My final semester has gone by ridiculously fast. It has been a time of good-byes, a time of finishing things I started, and a time of giving a last push to making RPI more sustainable. This article is printed on the last day I shall be a club officer of either EcoLogic or the Student Sustainability Task Force; I have held a club officer position of at least one of those two environmental organizations almost four years.
Through these positions, I have come to believe that Rensselaer should be the leader when it comes to sustainability. We are not there. Last year, I authored the Sustainability Report 2014, available at http://poly.rpi.edu/s/k0rgj. While I was unable to get all the information I would have liked, the results from what I found are disappointing compared to other colleges such as Cornell University. Environmental problems such as climate change and pollution are issues that my generation will have to deal with. We need to be able to acquire the skills necessary to fix these problems; to change the world. These are complex issues that require scientists, policy makers, engineers, social scientists, designers, and more to fix. And we were making progress.
Starting immediately after most of my first semester classes finished, I decided to get more involved in sustainability at RPI. I planned Vasudha’s first-ever “Vasudha Reunion,” became Secretary of EcoLogic, attended Power Shift 2011 with around 30 other RPI students, and helped out a little with the Resident Students Association’s EcoHall Challenge. It was an exciting time—we were accomplishing our projects and raising awareness. I saw this in each of the organizations I was involved in—and heard about how well SSTF was doing (I had class at the same time as their meetings).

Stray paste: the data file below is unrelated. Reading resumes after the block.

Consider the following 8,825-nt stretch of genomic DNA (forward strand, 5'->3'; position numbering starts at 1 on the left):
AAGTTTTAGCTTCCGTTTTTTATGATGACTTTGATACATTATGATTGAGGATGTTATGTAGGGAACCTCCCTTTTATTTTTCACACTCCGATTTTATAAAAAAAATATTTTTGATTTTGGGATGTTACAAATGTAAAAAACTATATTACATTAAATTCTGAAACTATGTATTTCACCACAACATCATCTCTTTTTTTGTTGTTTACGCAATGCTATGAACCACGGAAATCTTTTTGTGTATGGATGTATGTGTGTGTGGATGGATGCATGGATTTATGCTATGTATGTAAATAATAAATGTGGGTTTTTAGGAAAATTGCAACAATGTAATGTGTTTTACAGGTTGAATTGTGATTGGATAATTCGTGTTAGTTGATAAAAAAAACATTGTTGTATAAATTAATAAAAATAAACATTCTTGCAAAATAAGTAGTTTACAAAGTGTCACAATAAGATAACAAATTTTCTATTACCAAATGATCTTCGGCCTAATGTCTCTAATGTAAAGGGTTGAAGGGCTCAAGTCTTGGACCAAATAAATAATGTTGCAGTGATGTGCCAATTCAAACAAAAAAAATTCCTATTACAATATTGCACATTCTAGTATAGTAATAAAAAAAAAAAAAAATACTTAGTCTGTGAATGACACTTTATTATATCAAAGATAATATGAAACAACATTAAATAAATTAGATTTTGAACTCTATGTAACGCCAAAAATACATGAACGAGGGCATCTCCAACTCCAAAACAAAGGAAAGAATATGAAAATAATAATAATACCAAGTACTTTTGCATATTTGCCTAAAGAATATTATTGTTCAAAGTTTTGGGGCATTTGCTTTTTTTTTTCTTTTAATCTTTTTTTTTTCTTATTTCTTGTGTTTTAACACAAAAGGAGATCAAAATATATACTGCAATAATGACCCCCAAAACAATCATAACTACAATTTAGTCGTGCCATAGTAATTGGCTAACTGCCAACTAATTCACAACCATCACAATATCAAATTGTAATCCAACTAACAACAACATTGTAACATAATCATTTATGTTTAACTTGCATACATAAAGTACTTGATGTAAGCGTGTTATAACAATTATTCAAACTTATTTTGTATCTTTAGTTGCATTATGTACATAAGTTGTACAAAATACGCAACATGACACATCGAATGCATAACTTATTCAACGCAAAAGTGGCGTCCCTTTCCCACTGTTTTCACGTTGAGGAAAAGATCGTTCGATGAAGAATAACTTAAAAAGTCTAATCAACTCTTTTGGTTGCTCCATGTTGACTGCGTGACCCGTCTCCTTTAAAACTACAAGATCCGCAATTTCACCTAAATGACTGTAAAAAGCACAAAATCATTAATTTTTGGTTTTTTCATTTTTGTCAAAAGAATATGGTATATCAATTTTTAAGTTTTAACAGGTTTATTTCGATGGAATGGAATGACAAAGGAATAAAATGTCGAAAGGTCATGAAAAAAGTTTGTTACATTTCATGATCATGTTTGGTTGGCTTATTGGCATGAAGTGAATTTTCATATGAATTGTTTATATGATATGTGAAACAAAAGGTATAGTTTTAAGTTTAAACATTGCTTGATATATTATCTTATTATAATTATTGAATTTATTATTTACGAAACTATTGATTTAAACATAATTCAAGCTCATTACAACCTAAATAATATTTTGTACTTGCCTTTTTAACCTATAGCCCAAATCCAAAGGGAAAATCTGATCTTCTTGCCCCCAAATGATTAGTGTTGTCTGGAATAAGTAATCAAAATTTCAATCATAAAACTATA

I’m still not sure what happened. I’ve heard a thousand explanations for it. But the involvement of the members of the Classes of 2013, 2014, 2015, and even 2016 were far less involved than the classes preceding them and following them (pat yourselves on the back, Class of 2018 especially; so many of you are so incredibly motivated, you make me sorry to graduate). In fall of 2011, at around the same time as the low involvement was becoming apparent, former Chief of Staff and Associate Vice President for Policy and Planning Laban Coblentz left RPI. This had a huge impact on sustainability; Coblentz was SSTF’s point of contact with all of the administration. SSTF’s numbers subsequently dropped to near-zero.
For the last three years since Coblentz left, we have tried to continue on our own. We have been frustrated at the lack of progress we have been able to make. Students who are at an institution for four years cannot develop the same kind of contacts and trust that someone in a permanent administrative position can. They do not have the same knowledge of how RPI works as someone more permanent. Lastly, students do not have a lot of time—we have classes, other activities, and jobs. The combination makes it difficult for us to get important sustainability projects implemented.
I firmly believe that two things are needed to ensure that Rensselaer becomes more sustainable. First, SSTF needs a designated contact high up in the administration to meet with regularly and to help with projects. Second, I believe we need an Office of Sustainability. A permanent staff person working hard to accomplish goals to make RPI more sustainable would be incredibly helpful. Several students, perhaps work-study students, working out of the office would be incredibly useful. The Sustainability Clearinghouse, found at http://sustainability.rpi.edu, should be regularly updated and could be a valuable resource for recruiting students to Rensselaer who care about environmental issues.
Again, RPI has so much potential. We pride ourselves on our research and on being ahead of other colleges. But we really are far behind when it comes to sustainability. And we don’t have much time. 2014 is likely to be the warmest recorded year; each year these days, just about, is warmer globally than the previous ones. I do not see a separation between Rensselaer and sustainability; our motto is “Why not change the world?” and what better change is there to make than to solve our environmental crises?